2005 Club (Class) W L ERA G GS CG SV IP H HR BB SO AVG
Fresno (AAA) 10 5 4.39 26 26 1 0 146 118 22 73 176 .218
San Francisco 2 1 2.33 7 7 1 0 46 24 4 19 30 .151


2. MARCUS SANDERS, ss/2b        Born: August 25, 1985 B-T: R-R Ht: 6-0 Wt: 180
Drafted: South Florida CC, D/F 2003 (17th round)  Signed by: Paul Turco Jr.

Background: Sanders’ older brother Frankie reached Triple-A in the Indians system and played with Giants scout Paul Turco Jr. as an amateur. Turco knew Marcus had a high school football injury to his right shoulder but also knew he had athleticism, speed and savvy. The Giants took Sanders in the 17th round in 2003 and signed him a year later as a draft-and-follow.


Strengths:
Sanders has game-changing speed. He has excellent instincts on the bases and ranked fifth in the minors in steals while being caught just nine times. When healthy, he has excellent hands and wiry strength, allowing him to drive the ball to all fields.

  

Weaknesses:
Sanders’ bad shoulder didn’t make it through the 2005 season. Weakened in the second half, he didn’t hit with any power and struggled defensively with 20 arm strength on the 20-80 scale. He had surgery again after the season to clean out the joint.

  

The Future:
Some scouts see Sanders’ arm limiting him to center field, but the Giants want to keep him in the infield— possibly at second base, where he made his pro debut. If he can stay healthy, he should be an impact leadoff hitter. He’ll open 2006 at high Class A San Jose.

2005 Club (Class) AVG OBP SLG AB R H 2B 3B HR RBI BB SO SB CS
August (Lo A) .300 .407 .400 420 86 126 19 4 5 40 69 90 57 9


3. EDDY MARTINEZ-ESTEVE, of        Born: July 14, 1983 B-T: R-R Ht: 6-2 Wt: 215
Drafted: Florida State, 2004 (2nd round)  Signed by: Paul Turco Jr.

Background: A Mariners third-round pick out of a Miami high school, Martinez-Esteve didn’t sign and had two big seasons at Florida State before the Giants took him with their top pick (second round) in 2004. Martinez-Esteve surprised San Francisco by having offseason shoulder surgery on his own. He was healthy enough to start the 2005 season but didn’t play in the outfield until mid-June.


Strengths:
Martinez-Esteve stands out as the Giants’ most polished hitter, with a fluid, efficient swing and a discerning eye at the plate. His bat is quick enough to hit good fastballs, and he’s an excellent breaking-ball hitter. He has power to all fields.

  

Weaknesses:
Being a DH suited Martinez-Esteve too well, considering he’s in a National League organization. He lost life in his lower body after a college hamstring injury and has lost arm strength because of his shoulder problems. His lessened athleticism and lack of desire to be a good defender means his entire value stems from his bat.

  

The Future:
Fortunately for Martinez-Esteve, he really can hit. The Giants will try him at first base and give him a chance in left field at Double-A Norwich in 2006.

2005 Club (Class) AVG OBP SLG AB R H 2B 3B HR RBI BB SO SB CS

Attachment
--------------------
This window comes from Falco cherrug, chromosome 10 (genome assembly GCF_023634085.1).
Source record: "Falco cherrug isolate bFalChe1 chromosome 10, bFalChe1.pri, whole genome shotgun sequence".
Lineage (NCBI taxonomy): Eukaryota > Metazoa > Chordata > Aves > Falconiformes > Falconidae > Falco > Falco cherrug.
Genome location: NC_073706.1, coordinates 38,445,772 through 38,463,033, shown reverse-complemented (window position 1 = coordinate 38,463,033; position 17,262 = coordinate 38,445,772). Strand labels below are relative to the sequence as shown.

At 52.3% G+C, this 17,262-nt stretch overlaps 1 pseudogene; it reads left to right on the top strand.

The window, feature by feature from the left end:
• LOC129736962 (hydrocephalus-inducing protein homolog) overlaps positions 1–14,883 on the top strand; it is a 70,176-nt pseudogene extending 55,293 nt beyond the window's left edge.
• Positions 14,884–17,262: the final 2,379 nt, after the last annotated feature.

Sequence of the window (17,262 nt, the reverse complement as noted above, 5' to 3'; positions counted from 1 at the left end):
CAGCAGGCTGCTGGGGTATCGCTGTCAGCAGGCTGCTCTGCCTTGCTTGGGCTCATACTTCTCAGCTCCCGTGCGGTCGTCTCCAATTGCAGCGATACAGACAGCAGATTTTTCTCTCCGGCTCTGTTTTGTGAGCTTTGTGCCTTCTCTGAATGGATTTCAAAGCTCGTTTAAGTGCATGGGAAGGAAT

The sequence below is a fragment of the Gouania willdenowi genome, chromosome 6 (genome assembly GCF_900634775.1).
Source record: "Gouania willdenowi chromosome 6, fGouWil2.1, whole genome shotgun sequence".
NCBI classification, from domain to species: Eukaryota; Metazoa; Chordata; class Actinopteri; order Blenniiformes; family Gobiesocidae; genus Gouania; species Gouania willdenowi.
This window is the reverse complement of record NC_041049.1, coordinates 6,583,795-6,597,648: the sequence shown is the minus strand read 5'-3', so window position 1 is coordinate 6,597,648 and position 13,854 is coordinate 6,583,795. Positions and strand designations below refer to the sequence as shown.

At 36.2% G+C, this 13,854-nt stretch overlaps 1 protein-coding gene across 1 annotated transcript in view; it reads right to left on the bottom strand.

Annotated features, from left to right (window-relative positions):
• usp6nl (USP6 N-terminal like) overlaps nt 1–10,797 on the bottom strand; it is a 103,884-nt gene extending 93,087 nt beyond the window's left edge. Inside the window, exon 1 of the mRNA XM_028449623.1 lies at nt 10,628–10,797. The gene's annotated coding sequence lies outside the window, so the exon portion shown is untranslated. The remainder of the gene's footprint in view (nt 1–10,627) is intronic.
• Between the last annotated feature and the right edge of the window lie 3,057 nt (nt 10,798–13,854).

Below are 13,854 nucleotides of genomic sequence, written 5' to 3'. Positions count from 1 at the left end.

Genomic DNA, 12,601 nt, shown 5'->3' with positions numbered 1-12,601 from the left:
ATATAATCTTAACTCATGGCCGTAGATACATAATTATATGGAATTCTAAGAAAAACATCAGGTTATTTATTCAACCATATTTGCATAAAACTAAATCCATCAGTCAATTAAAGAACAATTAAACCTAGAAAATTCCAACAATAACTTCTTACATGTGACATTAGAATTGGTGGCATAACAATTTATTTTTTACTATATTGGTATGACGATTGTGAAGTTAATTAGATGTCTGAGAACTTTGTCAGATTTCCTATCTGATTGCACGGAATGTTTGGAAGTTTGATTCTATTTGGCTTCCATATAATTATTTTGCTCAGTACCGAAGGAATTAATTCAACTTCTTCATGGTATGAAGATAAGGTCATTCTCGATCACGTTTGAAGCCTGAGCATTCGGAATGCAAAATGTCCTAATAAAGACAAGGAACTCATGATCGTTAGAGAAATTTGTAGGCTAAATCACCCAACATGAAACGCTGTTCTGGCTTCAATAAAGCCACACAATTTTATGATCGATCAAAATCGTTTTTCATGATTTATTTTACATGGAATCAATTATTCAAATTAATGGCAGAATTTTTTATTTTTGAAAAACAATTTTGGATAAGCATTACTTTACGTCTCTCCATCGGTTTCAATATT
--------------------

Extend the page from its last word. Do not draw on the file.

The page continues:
San Jose (Hi A) .313 .427 .524 479 89 150 44 3 17 94 89 82 4 2


4. TRAVIS ISHIKAWA, 1b        Born: September 24, 1983 B-T: L-L Ht: 6-3 Wt: 200
Drafted: HS—Federal Way, Wash. 2002 (21st round)   Signed by: Todd Woodward

Background: Since the Giants bought Ishikawa out of his Oregon State commitment with a $955,000 signing bonus as a 21st-round pick in 2002, they have waited for him to break out. He finally did so in 2005, setting career highs across the board to earn a spot on the 40-man roster.


Strengths:
The Giants always have believed in Ishikawa’s bat and makeup. He’s athletic and repeats a balanced, fluid stroke, and his swing has natural leverage that produces power. He’s patient and unafraid to work deep into counts. He actually hit better against lefties (.317) than righties (.273) in 2005. He’s an excellent defender at first base, with good footwork and fine hands.

  

Weaknesses:
Ishikawa will strike out a lot because his swing can get long and has some holes. He can be beat inside by above-average fastballs, and he’s still learning to make better adjustments, such as pulling the ball more consistently. He’s slowed some as he has filled out physically and is now a below-average runner.

  

The Future:
The Giants have been patient with Ishikawa, who finally will reach Double-A in his fifth pro season. He projects as a .275 hitter with 20-30 homers annually.

2005 Club (Class) AVG OBP SLG AB R H 2B 3B HR RBI BB SO SB CS
San Jose (Hi A) .282 .387 .532 432 87 122 28 7 22 79 70 129 1 4


5. MERKIN VALDEZ, rhp       Born: November 10, 1981 B-T: R-R Ht: 6-3 Wt: 220
Signed: Dominican Republic, 1999  Signed by: Felix Francisco (Braves)

Background: Since being acquired from the Braves in the Russ Ortiz trade prior to 2003, Valdez has tantalized the Giants with his power arm. After earning a brief promotion to the San Francisco bullpen in 2004, he spent most of 2005 as a starter before an elbow strain ended his season in August.


Strengths:
At his best, Valdez can be a front-of-the-rotation starter. His fastball can sit in the mid-90s, and if he’s throwing strikes with it, he doesn’t need much else. His changeup has become his best secondary offering.

  

Weaknesses:
With a delivery that often gets out of sync, Valdez lacks the body control to throw strikes consistently. His elbow drops when he throws his curveball and slider, neither of which is a dependably average pitch. His mechanics also put too much strain on his elbow, though the injury didn’t require surgery.

  

The Future:
The Giants, often quick to put power arms in the bullpen, have decided to wait and see if Valdez can be an impact starter. Valdez worked on his mechanics in instructional league and was pitching in the Dominican Winter League. He’ll start 2006 in the minors but could join the big league rotation later in the year if healthy.

2005 Club (Class) W L ERA G GS CG SV IP H HR BB SO AVG
Norwich (AA) 5 6 3.53 24 19 1 0 107 99 7 45 96 .252


6. JONATHAN SANCHEZ, lhp      Born: November 19, 1982 B-T: L-L Ht: 6-2 Wt: 165
Drafted: Ohio Dominican, 2004 (27th round)  Signed by: Sean O'Connor

Background: Sanchez starred at NAIA power Ohio Dominican despite a delivery that left him pushing the ball. Scout Sean O’Connor recognized a player with arm strength and mechanics that could be fixed, and the Giants stole Sanchez in the 27th round in 2004. He finished his first full pro season with two electric starts in the high Class A California League playoffs, helping San Jose win the title.


Strengths: